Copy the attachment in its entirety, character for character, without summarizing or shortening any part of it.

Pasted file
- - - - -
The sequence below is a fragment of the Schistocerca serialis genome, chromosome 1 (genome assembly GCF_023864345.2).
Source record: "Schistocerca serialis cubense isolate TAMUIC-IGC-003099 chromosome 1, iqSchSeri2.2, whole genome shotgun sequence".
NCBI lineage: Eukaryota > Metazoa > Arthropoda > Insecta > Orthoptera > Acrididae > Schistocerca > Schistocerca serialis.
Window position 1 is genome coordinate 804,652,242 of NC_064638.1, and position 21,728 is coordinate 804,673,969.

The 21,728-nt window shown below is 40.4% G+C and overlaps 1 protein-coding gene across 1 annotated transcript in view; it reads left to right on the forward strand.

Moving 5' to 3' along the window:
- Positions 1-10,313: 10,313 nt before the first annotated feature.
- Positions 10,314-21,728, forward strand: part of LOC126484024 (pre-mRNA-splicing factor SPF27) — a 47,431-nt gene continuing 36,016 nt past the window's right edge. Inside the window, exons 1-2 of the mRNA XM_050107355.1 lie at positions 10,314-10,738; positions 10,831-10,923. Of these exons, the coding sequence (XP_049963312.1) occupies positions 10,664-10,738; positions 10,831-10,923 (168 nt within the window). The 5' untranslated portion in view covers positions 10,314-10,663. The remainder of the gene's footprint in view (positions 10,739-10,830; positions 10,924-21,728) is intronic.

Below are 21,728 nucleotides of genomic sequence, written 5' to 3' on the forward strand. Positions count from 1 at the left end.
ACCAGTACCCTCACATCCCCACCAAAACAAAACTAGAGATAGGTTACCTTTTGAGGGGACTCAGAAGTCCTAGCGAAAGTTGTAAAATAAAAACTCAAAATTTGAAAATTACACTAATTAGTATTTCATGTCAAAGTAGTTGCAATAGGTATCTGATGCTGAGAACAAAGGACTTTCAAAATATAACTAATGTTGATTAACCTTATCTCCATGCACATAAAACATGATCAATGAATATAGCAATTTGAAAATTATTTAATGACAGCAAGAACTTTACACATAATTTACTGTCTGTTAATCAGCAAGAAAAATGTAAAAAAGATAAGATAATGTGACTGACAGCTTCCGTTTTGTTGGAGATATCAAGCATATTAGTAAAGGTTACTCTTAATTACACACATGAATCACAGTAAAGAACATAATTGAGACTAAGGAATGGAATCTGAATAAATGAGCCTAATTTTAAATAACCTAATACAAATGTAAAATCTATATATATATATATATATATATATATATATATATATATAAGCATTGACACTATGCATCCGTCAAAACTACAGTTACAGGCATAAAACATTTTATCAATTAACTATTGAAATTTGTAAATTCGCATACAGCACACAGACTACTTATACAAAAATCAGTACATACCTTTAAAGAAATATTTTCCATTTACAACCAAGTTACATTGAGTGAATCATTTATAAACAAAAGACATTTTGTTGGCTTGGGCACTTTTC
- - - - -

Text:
The sequence below is a fragment of the Schistocerca serialis genome, chromosome 1 (genome assembly GCF_023864345.2).
Source record: "Schistocerca serialis cubense isolate TAMUIC-IGC-003099 chromosome 1, iqSchSeri2.2, whole genome shotgun sequence".
NCBI lineage: Eukaryota > Metazoa > Arthropoda > Insecta > Orthoptera > Acrididae > Schistocerca > Schistocerca serialis.
Window position 1 is genome coordinate 804,652,242 of NC_064638.1, and position 21,728 is coordinate 804,673,969.

The 21,728-nt window shown below is 40.4% G+C and overlaps 1 protein-coding gene across 1 annotated transcript in view; it reads left to right on the forward strand.

Moving 5' to 3' along the window:
- Positions 1-10,313: 10,313 nt before the first annotated feature.
- Positions 10,314-21,728, forward strand: part of LOC126484024 (pre-mRNA-splicing factor SPF27) — a 47,431-nt gene continuing 36,016 nt past the window's right edge. Inside the window, exons 1-2 of the mRNA XM_050107355.1 lie at positions 10,314-10,738; positions 10,831-10,923. Of these exons, the coding sequence (XP_049963312.1) occupies positions 10,664-10,738; positions 10,831-10,923 (168 nt within the window). The 5' untranslated portion in view covers positions 10,314-10,663. The remainder of the gene's footprint in view (positions 10,739-10,830; positions 10,924-21,728) is intronic.

Below are 21,728 nucleotides of genomic sequence, written 5' to 3' on the forward strand. Positions count from 1 at the left end.
ACCAGTACCCTCACATCCCCACCAAAACAAAACTAGAGATAGGTTACCTTTTGAGGGGACTCAGAAGTCCTAGCGAAAGTTGTAAAATAAAAACTCAAAATTTGAAAATTACACTAATTAGTATTTCATGTCAAAGTAGTTGCAATAGGTATCTGATGCTGAGAACAAAGGACTTTCAAAATATAACTAATGTTGATTAACCTTATCTCCATGCACATAAAACATGATCAATGAATATAGCAATTTGAAAATTATTTAATGACAGCAAGAACTTTACACATAATTTACTGTCTGTTAATCAGCAAGAAAAATGTAAAAAAGATAAGATAATGTGACTGACAGCTTCCGTTTTGTTGGAGATATCAAGCATATTAGTAAAGGTTACTCTTAATTACACACATGAATCACAGTAAAGAACATAATTGAGACTAAGGAATGGAATCTGAATAAATGAGCCTAATTTTAAATAACCTAATACAAATGTAAAATCTATATATATATATATATATATATATATATATATATATATAAGCATTGACACTATGCATCCGTCAAAACTACAGTTACAGGCATAAAACATTTTATCAATTAACTATTGAAATTTGTAAATTCGCATACAGCACACAGACTACTTATACAAAAATCAGTACATACCTTTAAAGAAATATTTTCCATTTACAACCAAGTTACATTGAGTGAATCATTTATAAACAAAAGACATTTTGTTGGCTTGGGCACTTTTC